Firearms rules ‘beyond stupid’

Members gather for a day on the range. Photo: Supplied.

Bay of Plenty shooting clubs fear many will be forced to close if proposed new police regulations governing their operations are adopted.

Clubs across the region have united in their objections to the proposed new rules which they say threaten their financial viability by creating extra certification costs and ongoing compliance requirements.

In a joint statement supported by eight clubs, they say, if adopted, the changes could force smaller clubs and those unable to pass on the extra costs to its members to permanently close their ranges and disband.

In April, delegates from more than 10 Bay of Plenty shooting clubs met in Tauranga to discuss the police regulations that govern their clubs and shooting ranges, and the proposed changes. The clubs cover rifle shooting, service rifles, pistol, black powder, and clay target disciplines.

Proposed changes include increased certification and costs for clubs and ranges, “onerous” ongoing compliance requirements and a ban on firearms safety training for under 16-year-olds and those new to shooting.

In 2020, changes were made to the Arms Act 1983 to further control and regulate firearms. New regulations to increase oversight of shooting clubs and ranges have now been proposed by New Zealand Police, with submissions closing on May 4.

The Bay of Plenty Branch of the New Zealand Deerstalkers Association (NZDA) is the largest shooting club in the region with more than 600 members.

Branch president Reuben Hayward says shooting clubs already provide a safe, controlled environment for users of all sporting and recreational shooting disciplines. Ranges also offer hunters a safe environment to sight-in rifles before heading into the bush.

He says there is a real risk that smaller clubs and ranges will close, leaving users with fewer facilities to use their firearms and educate shooters on best practice.

“The clubs believe that the new regulations are trying to fix a problem that doesn't exist and are not aligned with the stated purpose of enhancing public safety.

“There is no link between shooting clubs and criminal firearm use. The regulations go well beyond the requirements of the Act and the Police have clearly overstepped the mark.”

NZ Police deputy commissioner Jevon McSkimming says the proposals recognise the important role shooting clubs and ranges play in promoting the responsible and safe use of firearms, by providing a safe, controlled space to use firearms for recreation.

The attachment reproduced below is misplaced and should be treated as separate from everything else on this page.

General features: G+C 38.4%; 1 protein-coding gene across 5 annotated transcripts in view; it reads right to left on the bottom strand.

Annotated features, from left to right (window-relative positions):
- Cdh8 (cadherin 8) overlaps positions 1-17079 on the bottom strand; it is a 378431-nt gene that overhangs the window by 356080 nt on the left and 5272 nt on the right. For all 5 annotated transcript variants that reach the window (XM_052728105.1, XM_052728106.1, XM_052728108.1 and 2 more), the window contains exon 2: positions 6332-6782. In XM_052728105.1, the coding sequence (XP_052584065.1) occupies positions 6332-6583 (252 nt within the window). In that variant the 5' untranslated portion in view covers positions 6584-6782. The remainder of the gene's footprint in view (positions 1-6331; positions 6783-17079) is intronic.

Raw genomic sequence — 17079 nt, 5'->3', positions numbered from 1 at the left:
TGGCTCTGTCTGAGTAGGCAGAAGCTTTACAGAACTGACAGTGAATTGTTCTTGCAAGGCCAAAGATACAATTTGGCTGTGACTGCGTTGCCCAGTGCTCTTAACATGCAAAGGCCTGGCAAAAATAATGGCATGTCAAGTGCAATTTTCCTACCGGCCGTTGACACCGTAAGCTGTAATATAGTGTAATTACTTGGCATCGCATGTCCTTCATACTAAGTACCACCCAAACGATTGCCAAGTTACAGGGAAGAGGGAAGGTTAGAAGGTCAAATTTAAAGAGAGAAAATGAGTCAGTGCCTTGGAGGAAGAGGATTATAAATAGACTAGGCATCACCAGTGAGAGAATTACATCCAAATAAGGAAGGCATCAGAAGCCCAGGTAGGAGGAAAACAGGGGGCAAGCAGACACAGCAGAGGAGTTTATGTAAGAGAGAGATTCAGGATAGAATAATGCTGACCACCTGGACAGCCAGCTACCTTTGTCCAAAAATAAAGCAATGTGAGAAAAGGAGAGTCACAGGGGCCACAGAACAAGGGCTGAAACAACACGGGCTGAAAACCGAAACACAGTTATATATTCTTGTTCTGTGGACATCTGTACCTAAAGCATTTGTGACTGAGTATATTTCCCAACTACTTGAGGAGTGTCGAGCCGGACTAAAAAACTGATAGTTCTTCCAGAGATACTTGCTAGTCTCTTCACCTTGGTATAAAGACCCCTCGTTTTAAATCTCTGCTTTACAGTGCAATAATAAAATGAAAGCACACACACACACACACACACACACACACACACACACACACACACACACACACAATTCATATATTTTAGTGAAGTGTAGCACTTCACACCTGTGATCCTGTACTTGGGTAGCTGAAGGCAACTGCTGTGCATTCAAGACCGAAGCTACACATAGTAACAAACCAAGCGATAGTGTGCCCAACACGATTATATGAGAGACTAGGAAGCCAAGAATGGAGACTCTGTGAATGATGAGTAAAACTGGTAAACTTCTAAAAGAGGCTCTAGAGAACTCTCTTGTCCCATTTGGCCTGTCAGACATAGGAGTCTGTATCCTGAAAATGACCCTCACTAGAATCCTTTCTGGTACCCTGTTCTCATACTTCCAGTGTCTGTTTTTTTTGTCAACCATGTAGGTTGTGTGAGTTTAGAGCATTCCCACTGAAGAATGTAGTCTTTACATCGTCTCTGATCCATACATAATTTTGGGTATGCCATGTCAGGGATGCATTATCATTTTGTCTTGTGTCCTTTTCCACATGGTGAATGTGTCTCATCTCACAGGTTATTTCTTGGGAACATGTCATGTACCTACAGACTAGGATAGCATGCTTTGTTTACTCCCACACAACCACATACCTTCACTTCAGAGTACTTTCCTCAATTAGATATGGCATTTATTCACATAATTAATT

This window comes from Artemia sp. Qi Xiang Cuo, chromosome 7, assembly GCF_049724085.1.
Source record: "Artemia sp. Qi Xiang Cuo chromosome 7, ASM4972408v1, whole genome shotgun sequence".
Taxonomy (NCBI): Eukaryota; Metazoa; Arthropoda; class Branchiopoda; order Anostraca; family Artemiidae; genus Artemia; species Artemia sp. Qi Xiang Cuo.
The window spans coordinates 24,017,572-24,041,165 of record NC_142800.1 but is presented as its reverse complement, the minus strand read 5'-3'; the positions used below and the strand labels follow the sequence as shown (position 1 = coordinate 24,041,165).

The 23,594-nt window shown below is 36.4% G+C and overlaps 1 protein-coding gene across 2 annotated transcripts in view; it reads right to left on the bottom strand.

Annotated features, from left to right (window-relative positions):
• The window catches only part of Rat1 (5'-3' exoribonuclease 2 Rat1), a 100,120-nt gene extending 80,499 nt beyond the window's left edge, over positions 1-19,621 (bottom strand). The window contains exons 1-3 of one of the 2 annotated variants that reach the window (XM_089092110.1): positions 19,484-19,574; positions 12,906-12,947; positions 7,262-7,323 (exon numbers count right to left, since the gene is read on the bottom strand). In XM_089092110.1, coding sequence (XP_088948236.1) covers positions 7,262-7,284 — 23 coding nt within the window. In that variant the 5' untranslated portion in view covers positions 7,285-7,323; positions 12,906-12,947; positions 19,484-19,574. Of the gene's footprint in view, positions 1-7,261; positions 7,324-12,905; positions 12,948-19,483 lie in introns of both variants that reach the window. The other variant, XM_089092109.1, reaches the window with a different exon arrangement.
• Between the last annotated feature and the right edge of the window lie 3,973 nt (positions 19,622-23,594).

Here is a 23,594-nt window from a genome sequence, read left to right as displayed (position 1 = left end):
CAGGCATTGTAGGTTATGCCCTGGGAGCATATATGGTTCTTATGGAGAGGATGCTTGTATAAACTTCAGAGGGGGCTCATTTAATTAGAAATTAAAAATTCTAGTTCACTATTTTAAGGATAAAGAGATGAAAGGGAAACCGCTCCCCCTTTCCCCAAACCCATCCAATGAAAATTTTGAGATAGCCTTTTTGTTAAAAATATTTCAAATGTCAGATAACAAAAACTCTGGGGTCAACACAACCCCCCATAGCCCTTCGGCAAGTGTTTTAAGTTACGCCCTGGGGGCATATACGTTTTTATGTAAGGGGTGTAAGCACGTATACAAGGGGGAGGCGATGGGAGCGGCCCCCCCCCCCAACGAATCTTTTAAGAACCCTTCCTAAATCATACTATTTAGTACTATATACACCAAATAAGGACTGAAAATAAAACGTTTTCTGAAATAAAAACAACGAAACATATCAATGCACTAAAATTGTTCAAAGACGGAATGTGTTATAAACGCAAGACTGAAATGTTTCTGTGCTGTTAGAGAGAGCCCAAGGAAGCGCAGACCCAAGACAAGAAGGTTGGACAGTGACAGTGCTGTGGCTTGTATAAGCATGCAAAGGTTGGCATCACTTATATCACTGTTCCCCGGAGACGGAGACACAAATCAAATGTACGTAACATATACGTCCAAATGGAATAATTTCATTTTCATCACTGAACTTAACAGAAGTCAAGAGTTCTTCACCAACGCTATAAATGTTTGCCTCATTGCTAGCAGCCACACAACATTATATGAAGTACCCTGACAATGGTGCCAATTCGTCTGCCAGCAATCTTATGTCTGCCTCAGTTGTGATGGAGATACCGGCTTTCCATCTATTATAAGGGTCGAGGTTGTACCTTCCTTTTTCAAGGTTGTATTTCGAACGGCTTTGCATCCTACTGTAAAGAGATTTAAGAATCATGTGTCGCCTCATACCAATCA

“The vast majority of clubs and ranges operate responsibly and do so on a voluntary basis. The Act now requires this approach is ensured into the future through a regulatory framework.”

Established shooting clubs and ranges can continue their activities so long as they apply for approval or certification by 24 June 2023.

He says Police firearms staff are working with shooting club committees and range operators to help them prepare so they are ready to apply as soon as the regulations are in force.

“This is likely to be at the end of 2022.”

The changes are the latest in ongoing changes to the firearms regulatory regime, in response to the March 15, 2019 terrorist attack on the Christchurch masjidain.

The Council of Licensed Firearm Owners COLFO has also taken aim at the proposed rules, calling them “illegitimate, unnecessary, and error-ridden”.

COLFO spokesperson Hugh Devereux-Mack explains that the planned regulations reach beyond the ‘safety’ objective of the Arms Act, propose rules that contradict existing law, and pile on fees and form filling duties that will decimate a small volunteer community.

“Members are telling us the consultation document proposes rules that are excessive beyond stupid, especially as it cannot cite a single specific justification for any of the rules.”

Specific issues COLFO has taken issue with include the need to supply information already given to the government via rules under the Incorporated Societies Act 1908 and charging fees to process this repeated information.

People under 16 will be prevented from using a firearm on a range, although they can legally use one outside the range.

Every member must hold a firearm licence, even a volunteer who just helps with paperwork or tea making.


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